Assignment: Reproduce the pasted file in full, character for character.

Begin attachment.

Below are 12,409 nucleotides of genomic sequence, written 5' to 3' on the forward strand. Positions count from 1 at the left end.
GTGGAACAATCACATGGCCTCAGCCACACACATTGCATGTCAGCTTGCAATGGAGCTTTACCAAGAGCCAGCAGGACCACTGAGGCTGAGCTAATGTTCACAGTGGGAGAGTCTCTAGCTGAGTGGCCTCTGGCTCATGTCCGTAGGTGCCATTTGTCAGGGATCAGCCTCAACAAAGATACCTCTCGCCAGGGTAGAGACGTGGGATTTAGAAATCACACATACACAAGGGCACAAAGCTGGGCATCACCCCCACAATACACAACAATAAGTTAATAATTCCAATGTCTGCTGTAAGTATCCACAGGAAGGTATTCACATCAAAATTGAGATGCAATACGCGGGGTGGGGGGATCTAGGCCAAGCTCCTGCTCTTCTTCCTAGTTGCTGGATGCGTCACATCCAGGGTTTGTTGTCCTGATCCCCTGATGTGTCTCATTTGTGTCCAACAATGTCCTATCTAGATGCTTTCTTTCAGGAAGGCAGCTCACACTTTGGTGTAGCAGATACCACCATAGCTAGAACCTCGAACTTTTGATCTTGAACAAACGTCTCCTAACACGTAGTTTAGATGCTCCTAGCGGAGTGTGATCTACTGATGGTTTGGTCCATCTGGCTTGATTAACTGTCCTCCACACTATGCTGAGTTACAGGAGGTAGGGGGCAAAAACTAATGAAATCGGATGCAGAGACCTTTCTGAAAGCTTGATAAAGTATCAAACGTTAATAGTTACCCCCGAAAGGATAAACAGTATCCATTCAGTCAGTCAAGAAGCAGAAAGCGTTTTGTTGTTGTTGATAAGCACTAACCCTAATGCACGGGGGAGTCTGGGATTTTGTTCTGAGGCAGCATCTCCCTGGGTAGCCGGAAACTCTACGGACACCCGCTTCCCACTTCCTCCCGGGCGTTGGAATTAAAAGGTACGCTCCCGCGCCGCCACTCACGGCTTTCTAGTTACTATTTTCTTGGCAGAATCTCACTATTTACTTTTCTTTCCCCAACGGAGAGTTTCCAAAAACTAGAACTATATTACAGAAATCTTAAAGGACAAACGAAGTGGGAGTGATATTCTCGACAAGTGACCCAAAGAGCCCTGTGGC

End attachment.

Below are 12,409 nucleotides of genomic sequence, written 5' to 3' on the forward strand. Positions count from 1 at the left end.
GTGGAACAATCACATGGCCTCAGCCACACACATTGCATGTCAGCTTGCAATGGAGCTTTACCAAGAGCCAGCAGGACCACTGAGGCTGAGCTAATGTTCACAGTGGGAGAGTCTCTAGCTGAGTGGCCTCTGGCTCATGTCCGTAGGTGCCATTTGTCAGGGATCAGCCTCAACAAAGATACCTCTCGCCAGGGTAGAGACGTGGGATTTAGAAATCACACATACACAAGGGCACAAAGCTGGGCATCACCCCCACAATACACAACAATAAGTTAATAATTCCAATGTCTGCTGTAAGTATCCACAGGAAGGTATTCACATCAAAATTGAGATGCAATACGCGGGGTGGGGGGATCTAGGCCAAGCTCCTGCTCTTCTTCCTAGTTGCTGGATGCGTCACATCCAGGGTTTGTTGTCCTGATCCCCTGATGTGTCTCATTTGTGTCCAACAATGTCCTATCTAGATGCTTTCTTTCAGGAAGGCAGCTCACACTTTGGTGTAGCAGATACCACCATAGCTAGAACCTCGAACTTTTGATCTTGAACAAACGTCTCCTAACACGTAGTTTAGATGCTCCTAGCGGAGTGTGATCTACTGATGGTTTGGTCCATCTGGCTTGATTAACTGTCCTCCACACTATGCTGAGTTACAGGAGGTAGGGGGCAAAAACTAATGAAATCGGATGCAGAGACCTTTCTGAAAGCTTGATAAAGTATCAAACGTTAATAGTTACCCCCGAAAGGATAAACAGTATCCATTCAGTCAGTCAAGAAGCAGAAAGCGTTTTGTTGTTGTTGATAAGCACTAACCCTAATGCACGGGGGAGTCTGGGATTTTGTTCTGAGGCAGCATCTCCCTGGGTAGCCGGAAACTCTACGGACACCCGCTTCCCACTTCCTCCCGGGCGTTGGAATTAAAAGGTACGCTCCCGCGCCGCCACTCACGGCTTTCTAGTTACTATTTTCTTGGCAGAATCTCACTATTTACTTTTCTTTCCCCAACGGAGAGTTTCCAAAAACTAGAACTATATTACAGAAATCTTAAAGGACAAACGAAGTGGGAGTGATATTCTCGACAAGTGACCCAAAGAGCCCTGTGGC